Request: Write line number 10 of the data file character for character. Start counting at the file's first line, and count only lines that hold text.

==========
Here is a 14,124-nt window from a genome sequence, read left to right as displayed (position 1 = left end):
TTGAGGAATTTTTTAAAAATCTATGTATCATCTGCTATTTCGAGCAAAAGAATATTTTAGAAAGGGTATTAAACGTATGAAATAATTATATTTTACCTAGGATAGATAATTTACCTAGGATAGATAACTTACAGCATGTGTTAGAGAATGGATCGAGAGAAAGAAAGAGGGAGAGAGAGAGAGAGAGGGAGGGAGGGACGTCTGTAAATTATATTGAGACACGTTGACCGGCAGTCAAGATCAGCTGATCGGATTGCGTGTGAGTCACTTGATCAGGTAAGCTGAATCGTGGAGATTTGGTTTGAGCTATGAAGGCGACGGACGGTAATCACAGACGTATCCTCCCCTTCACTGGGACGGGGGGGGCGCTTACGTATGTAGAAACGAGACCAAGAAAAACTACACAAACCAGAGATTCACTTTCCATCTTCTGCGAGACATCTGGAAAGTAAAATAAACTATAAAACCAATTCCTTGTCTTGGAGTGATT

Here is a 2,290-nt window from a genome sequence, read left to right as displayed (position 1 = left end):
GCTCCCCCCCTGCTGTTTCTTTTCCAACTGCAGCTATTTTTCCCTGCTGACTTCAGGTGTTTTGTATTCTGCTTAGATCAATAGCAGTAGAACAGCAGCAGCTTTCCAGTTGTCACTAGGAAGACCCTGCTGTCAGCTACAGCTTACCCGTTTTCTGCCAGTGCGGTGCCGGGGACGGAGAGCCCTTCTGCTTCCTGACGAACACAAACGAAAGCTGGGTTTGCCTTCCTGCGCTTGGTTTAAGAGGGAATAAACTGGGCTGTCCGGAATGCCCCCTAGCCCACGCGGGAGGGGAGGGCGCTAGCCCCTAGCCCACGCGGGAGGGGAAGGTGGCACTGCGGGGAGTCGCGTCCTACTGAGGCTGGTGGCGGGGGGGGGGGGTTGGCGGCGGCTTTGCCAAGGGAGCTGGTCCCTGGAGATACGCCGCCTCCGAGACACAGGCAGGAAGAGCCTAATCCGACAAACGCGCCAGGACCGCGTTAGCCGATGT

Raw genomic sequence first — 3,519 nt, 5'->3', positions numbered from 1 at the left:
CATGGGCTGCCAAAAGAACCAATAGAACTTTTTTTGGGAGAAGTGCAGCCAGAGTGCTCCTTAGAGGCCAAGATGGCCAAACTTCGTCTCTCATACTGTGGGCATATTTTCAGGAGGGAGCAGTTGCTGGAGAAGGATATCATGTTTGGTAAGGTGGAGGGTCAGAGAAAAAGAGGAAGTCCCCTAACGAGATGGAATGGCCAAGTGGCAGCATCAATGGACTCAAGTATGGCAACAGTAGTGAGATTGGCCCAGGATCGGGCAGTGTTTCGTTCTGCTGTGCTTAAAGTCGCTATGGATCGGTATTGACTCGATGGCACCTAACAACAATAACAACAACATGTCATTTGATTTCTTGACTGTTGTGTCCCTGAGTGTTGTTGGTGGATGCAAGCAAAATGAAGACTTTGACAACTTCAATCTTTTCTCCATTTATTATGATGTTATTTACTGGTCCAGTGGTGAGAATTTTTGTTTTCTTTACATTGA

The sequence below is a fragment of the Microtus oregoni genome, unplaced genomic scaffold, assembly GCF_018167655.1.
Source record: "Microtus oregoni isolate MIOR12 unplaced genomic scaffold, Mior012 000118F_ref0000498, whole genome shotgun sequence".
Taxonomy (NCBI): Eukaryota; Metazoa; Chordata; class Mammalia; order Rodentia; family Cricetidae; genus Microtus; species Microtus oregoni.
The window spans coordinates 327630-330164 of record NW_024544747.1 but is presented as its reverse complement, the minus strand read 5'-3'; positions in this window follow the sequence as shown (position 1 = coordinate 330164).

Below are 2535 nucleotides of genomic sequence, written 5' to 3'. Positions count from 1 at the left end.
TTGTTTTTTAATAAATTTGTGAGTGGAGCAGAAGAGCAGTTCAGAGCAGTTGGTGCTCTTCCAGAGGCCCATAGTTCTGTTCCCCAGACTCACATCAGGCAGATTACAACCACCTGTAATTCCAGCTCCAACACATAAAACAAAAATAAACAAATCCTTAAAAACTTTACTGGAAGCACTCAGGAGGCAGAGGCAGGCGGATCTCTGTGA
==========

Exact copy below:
The window spans coordinates 327630-330164 of record NW_024544747.1 but is presented as its reverse complement, the minus strand read 5'-3'; positions in this window follow the sequence as shown (position 1 = coordinate 330164).